Wednesday, January 9, 2013

The Edge and Core of Science

Science requires confirmation. Where there is no confirmation, or where confirmation is not theoretically valuable or accurate, one often sees volume substituted. For example, global environmental studies of the earth's temperature are necessarily limited; there have been only a few regular and continued measurements sites for the last four or five generations and those sites have been limited. Consequently, in the place of meaningful data, numbers are substituted. For this reason one hears "consensus" rather than "confirmation." There is simply no way to torture meaningful data out of the few data points available.

It is at this time one hears scientists start whispering "soft science." There are some areas of investigation that just do not provide us with enough meaningful data to justify meaningful conclusions. But they try. The social sciences are good examples. How can one analyze the musings of Freud or Jung? What studies would confirm their theories? And the anthropologist, how does he come to a thesis and a conclusion? Looking for repetitive and predictable behavior patterns begs the question in the true meaning of the phrase. The conclusion is the observation is the conclusion.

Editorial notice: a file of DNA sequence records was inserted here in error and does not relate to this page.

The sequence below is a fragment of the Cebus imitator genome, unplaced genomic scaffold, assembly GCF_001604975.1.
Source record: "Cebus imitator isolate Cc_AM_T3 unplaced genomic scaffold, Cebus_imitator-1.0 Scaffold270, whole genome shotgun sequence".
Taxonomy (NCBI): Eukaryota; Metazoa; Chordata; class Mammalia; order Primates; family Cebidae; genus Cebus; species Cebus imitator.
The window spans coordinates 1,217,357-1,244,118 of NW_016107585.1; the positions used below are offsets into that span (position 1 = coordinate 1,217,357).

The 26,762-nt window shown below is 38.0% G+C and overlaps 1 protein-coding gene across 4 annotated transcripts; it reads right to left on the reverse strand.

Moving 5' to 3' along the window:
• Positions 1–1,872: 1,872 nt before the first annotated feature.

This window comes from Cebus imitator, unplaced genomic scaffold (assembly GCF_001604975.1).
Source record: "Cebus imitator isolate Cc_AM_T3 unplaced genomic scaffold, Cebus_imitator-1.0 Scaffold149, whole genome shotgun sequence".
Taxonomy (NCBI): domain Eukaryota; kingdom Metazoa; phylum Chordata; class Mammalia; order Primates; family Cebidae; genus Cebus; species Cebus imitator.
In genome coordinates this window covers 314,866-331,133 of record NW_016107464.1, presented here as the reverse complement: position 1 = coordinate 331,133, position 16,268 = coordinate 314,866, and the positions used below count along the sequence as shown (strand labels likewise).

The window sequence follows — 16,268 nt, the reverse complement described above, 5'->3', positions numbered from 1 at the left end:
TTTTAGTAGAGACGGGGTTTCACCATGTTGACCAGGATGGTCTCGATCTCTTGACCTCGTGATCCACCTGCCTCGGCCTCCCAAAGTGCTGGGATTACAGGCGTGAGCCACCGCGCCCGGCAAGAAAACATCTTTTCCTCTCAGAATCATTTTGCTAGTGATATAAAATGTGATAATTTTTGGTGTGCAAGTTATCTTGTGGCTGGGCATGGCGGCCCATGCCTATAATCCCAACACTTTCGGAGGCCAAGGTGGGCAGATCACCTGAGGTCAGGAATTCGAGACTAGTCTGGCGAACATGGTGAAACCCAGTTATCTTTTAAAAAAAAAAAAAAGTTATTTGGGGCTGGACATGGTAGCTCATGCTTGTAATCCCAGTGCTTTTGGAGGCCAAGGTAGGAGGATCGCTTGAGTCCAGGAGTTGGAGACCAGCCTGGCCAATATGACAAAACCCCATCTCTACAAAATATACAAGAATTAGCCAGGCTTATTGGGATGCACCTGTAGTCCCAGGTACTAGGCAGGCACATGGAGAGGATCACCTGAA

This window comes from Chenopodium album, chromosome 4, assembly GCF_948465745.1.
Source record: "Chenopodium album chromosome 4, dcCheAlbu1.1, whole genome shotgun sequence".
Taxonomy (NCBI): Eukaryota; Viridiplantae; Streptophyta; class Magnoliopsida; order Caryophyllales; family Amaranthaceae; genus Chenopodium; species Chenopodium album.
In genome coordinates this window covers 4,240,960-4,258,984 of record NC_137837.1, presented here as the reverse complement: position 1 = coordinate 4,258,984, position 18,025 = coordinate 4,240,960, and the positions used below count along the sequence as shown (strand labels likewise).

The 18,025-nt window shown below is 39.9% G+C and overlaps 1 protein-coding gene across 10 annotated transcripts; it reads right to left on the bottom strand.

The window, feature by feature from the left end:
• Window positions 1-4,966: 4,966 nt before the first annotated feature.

And there is another element, the element of the individual. How does the group change him and does that change skewer the information. Emergent behavior like the flocking of birds is entirely unrelated to individual bird behavior yet it is quite distinctive. Is the beating heart of man in the city? On the farm? On the porch?

One huge difference is that science discards the outlier, yet the outlier might be the story. A mob killed Lavoisier; where would the social scientist look? He would look at the mob; Lavoisier would be an insignificant outlier. Edison? Napoleon? Lincoln? All would be rejected as not being representative of us.

It diminishes us. It misses our point.

Which is why we have Art.

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